All datacenter boats have been raised by the rising tide of pandemic-driven digitization.Datacenter components investment has been considerable across the board, from the largest cloud service providers and hyperscalers to small and mid-sized managed service organisations, with network gear showing significant, continuous gains.
According to research firm Dell’Oro, which released datacenter switching industry study this week, the switching market is thriving, with plenty of interest in forward-looking technologies like 800Gbps speeds and steady growth for the nascent 400Gbps market.
This is particularly remarkable, according to Sameh Boujelbene, senior research director at Dell’Oro group, because growth, especially for 400Gbps ports, which doubled in 2021 (despite still only accounting for 10% of the market), is robust across all of the large datacenter markets they track, from CSPs, telcos, and large corporations, with “double-digit growth and record high sales for 2021.”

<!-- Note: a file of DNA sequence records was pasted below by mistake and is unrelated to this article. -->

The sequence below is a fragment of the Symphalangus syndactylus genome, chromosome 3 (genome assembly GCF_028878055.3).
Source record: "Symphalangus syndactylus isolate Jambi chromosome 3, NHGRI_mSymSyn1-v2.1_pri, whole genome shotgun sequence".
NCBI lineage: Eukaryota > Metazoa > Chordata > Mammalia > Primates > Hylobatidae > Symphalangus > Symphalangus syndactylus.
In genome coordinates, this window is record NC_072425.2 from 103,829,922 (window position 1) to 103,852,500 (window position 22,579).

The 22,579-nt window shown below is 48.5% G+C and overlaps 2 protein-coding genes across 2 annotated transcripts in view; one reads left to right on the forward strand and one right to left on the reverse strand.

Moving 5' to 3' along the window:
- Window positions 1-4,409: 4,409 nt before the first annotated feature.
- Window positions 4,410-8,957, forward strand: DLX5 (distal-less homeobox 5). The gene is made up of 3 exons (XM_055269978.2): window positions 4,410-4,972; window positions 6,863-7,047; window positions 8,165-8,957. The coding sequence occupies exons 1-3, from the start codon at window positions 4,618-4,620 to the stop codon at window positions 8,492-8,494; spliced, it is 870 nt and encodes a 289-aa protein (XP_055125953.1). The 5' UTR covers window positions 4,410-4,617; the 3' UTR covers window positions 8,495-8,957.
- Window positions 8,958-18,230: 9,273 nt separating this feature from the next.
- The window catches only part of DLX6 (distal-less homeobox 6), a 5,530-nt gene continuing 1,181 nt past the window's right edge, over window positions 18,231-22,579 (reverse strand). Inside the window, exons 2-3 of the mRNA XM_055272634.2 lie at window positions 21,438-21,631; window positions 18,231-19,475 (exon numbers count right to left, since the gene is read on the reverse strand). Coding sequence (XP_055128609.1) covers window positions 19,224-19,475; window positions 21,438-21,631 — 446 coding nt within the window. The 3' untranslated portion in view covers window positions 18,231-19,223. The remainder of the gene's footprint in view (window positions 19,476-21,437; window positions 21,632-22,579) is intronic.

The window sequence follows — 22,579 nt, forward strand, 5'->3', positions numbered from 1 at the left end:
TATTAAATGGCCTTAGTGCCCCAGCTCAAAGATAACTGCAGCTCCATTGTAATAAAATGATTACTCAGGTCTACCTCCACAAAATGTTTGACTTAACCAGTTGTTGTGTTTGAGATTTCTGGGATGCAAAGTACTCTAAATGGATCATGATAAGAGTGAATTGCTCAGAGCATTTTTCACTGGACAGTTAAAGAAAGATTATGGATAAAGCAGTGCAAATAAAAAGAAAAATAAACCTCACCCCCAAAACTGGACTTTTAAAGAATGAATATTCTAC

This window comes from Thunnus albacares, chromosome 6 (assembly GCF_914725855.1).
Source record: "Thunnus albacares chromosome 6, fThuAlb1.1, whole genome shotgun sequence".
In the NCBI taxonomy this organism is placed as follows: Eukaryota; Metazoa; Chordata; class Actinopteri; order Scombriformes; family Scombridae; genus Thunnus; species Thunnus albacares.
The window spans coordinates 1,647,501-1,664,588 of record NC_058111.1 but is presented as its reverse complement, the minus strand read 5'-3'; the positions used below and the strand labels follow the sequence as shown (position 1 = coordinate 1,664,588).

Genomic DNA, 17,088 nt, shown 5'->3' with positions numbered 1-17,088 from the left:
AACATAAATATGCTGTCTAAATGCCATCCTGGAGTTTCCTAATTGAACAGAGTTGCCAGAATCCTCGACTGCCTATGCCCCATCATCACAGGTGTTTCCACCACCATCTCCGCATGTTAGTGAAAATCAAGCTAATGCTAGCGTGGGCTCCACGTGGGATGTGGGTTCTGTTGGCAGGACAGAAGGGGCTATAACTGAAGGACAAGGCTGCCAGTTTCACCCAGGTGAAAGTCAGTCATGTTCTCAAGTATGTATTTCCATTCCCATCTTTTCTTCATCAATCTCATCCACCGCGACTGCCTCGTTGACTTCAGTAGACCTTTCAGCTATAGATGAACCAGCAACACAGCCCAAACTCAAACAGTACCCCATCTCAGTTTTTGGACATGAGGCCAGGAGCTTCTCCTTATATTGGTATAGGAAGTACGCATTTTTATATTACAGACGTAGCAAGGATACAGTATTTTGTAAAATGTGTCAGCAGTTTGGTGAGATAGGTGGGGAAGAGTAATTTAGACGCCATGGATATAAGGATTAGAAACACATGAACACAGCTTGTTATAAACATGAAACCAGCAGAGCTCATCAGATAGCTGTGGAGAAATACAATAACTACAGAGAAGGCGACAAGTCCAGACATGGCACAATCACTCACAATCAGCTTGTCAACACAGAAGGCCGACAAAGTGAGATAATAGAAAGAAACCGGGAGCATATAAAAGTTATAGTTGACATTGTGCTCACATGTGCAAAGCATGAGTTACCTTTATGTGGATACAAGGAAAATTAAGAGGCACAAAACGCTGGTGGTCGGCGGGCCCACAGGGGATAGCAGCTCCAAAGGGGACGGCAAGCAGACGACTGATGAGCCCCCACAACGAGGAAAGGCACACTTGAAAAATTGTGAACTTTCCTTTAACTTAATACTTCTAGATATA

Vendors aren’t stocking everything, according to Boujelbene. For example, despite its current dominance, don’t expect a rush on 100Gbps, but 400Gbps will remain hot for a few years yet, and suppliers are grabbing anything they can to keep their major CSPs and corporations fed.
This storage is not unjustified, particularly considering the uncertainties the market has already withstood. 400Gbps is making a big transition out of hyperscale and CSPs in to other ordinary enterprises, so this amassing is not totally unfounded, even if it does warp prognostication.
Even if some supply issues affect various components and vendors, the market is booming for the major customers of datacenter network gear, such as the largest CSPs in the US and Meta/Google types who all go for white box choices, all the way to corporations who buy from branded vendors. Overall, according to Dell’Oro, steady state Arista and white box suppliers will capture all but 10% of market increase in 2021.
The fascinating thing here is that the datacenter market, like nearly all other industries, has learned some essential lessons from the supply chain crunch: always have as much on hand as you can since you never know when or where the next bottleneck will occur.